Homer Alaska - Business

Story last updated at 4:49 PM on Wednesday, June 22, 2011

Despite shop's name, nothing lazy about Lazy Latte's owner



By McKibben Jackinsky
Staff Writer


 

Photo by McKIbben Jackinsky

Since making her first espressos at the age of 9, Rosa Jaime's dream was to own her own espresso business. Since 2009, the now 21-year-old has: Lazy Latte in Anchor Point.

Everything says "relaxed" at Lazy Latte: the yawning cup of joe that is the business logo, the hanging baskets of flowers moving slowly in a gentle afternoon breeze, the soft gray exterior of the 12-foot-by-24-foot building.

A telltale sign that there's more than caffeine energy afoot, however, can be seen in the two drive-through windows, making it convenient for vehicles headed in either of two directions.

The source of the energy is Rosa Jaime, the owner and operator.

At 23, Jaime is doing exactly what she's wanted to do since she was a youngster.

"It's been a dream of mine to have my own espresso shop from age 13 up," said Rosa. "This is all I wanted to do."

Rosa credits her mother, Robin, for giving her the experience to make the business a reality. Robin's husband, R.J., died when his commercial fishing boat sank and her son, Jesse, died in an automobile accident. As a single parent with three daughters — Rosa is the youngest — in a small town that offered few employment opportunities for her daughters, Robin took matters into her own hands. In 1998, using insurance money from her husband and son's deaths, she opened Kaotic Koffee, a small espresso business next to Anchor Point Tesoro, now owned by Petro Marine.

By age 10, Rosa was learning to brew espresso along with her sisters, Katie and Maria. Although she was good at it, Robin waited until Rosa was older before she allowed her to work her own shift.

"It was a matter of public perception. Nobody's going to buy a $3 cup from a 10-year-old," said Robin. "She could have done it at 10, but do you want a little kid making your drink?"

The summer before Rosa began high school, she ran Kaotic Koffee all by herself, from ordering supplies to making bank deposits to doing the shopping to serving beverages. When Robin decided to sell the little building the business was in, she relocated the espresso machine inside the Tesoro station and Rosa continued working for her from that location. When Robin took time off from managing the station, Rosa filled in there, too.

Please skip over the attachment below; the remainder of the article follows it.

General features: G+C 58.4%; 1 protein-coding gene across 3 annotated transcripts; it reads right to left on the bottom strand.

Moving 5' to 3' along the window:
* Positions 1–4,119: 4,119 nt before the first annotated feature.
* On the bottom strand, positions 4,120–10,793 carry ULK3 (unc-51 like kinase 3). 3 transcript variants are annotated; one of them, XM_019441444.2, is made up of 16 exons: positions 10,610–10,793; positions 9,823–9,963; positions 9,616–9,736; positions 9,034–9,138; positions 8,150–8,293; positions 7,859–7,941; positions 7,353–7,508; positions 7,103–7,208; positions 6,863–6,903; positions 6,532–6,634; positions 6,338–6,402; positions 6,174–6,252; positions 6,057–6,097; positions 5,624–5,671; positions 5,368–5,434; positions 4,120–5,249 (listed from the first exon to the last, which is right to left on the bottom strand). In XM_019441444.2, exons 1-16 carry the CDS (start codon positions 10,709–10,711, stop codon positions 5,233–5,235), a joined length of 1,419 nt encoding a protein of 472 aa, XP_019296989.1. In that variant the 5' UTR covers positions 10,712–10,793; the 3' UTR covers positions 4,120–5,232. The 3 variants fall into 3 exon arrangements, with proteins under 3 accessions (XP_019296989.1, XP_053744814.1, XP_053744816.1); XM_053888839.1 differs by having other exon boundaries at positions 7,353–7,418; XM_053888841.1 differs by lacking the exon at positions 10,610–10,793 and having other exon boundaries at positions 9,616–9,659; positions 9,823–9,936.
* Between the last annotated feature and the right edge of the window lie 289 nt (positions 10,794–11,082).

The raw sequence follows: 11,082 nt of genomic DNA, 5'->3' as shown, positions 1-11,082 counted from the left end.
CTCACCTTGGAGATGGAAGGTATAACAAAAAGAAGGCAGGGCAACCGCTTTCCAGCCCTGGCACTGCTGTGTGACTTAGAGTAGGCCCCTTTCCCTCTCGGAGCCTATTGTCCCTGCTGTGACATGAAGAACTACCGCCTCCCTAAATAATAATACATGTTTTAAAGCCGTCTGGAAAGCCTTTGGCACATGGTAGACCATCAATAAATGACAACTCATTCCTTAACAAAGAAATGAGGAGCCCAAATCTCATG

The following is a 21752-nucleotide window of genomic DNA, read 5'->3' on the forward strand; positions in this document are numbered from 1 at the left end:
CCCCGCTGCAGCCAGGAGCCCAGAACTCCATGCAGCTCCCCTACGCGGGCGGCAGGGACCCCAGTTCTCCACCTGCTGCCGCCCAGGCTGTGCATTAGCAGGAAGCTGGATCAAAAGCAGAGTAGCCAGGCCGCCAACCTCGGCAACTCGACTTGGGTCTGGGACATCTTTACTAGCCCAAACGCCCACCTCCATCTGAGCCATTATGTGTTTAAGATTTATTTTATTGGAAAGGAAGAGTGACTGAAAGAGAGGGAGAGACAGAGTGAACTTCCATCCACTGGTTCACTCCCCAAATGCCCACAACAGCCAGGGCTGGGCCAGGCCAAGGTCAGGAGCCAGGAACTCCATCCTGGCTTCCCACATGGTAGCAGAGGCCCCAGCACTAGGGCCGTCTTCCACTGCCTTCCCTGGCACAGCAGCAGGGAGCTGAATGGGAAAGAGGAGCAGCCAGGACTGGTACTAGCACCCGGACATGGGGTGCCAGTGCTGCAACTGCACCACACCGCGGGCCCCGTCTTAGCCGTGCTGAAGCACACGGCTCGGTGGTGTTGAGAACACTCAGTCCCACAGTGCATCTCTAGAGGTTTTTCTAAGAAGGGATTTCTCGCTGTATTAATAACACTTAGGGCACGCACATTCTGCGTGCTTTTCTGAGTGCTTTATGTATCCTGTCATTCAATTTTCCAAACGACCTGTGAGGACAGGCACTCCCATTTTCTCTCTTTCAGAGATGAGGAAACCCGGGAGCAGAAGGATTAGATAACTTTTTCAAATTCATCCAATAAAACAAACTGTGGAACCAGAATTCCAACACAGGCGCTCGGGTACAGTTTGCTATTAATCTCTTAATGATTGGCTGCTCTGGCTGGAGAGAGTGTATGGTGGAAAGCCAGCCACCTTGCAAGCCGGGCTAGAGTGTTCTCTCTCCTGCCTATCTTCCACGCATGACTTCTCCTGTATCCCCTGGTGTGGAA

"She took care of fuel orders, bank deposits and the heavy-duty bookkeeping," said Robin. "She stepped up pretty good."

After graduating from high school, Rosa used a cheerleading scholarship to pursue a degree in business, but returned to Anchor Point a year later.

"I tried different jobs, working as a receptionist in a medical clinic, waitressing, working in hotels. I've done it all, tried little bits and pieces of everything," she said. "But coffee and my own shop is where my heart was. There was nothing else I wanted to do."

Committed to her dream, Rosa found a location available to rent that was "not exactly where I wanted to be, but it's close enough. I wanted to make sure I could get it before we went too far on the building."

In the spring of 2009, with the help of Grant Glanville and Ian Weatherly, she constructed the one-room building that offers plenty of room to prepare beverages and store inventory.

"We built it from the ground up. It took two months and we opened Memorial Day two years ago," she said.

Rosa's one employee, Kelsie Parkinson, has been with her since she opened. In a slight reversal of roles and because most of Rosa's time is spent hard at work, her mom helps pick up supplies and makes bank deposits if the need arises.

"She's not just a mom or role model, she's my best friend. Everything I ever needed to know in life, business or coffee was from her. She lives by example," said Rosa. "No way this place is possible without my mom."

Looking to the future, Rosa sometimes thinks about opening a sit-down café that serves soups and sandwiches, but she has no definite plans to expand at this time.

When it comes to challenges, the ones Rosa has faced as a business owner are the same every new business owner faces, "except for the fact that I was already established. I'd been making coffee in this town for 10 years. Everybody knew me and knew the coffee I served," she said.

As far as advice goes, Rosa offers the path she took.

"The biggest thing I can say is to find what makes you happy and what you like to do and find a way to do that every day," she said.

"And hold on tight because it's one hell of a ride."

CONTACT US

ADVERTISING

SUBSCRIBER SERVICES

SOCIAL NETWORKING

MORRIS ALASKA NEWS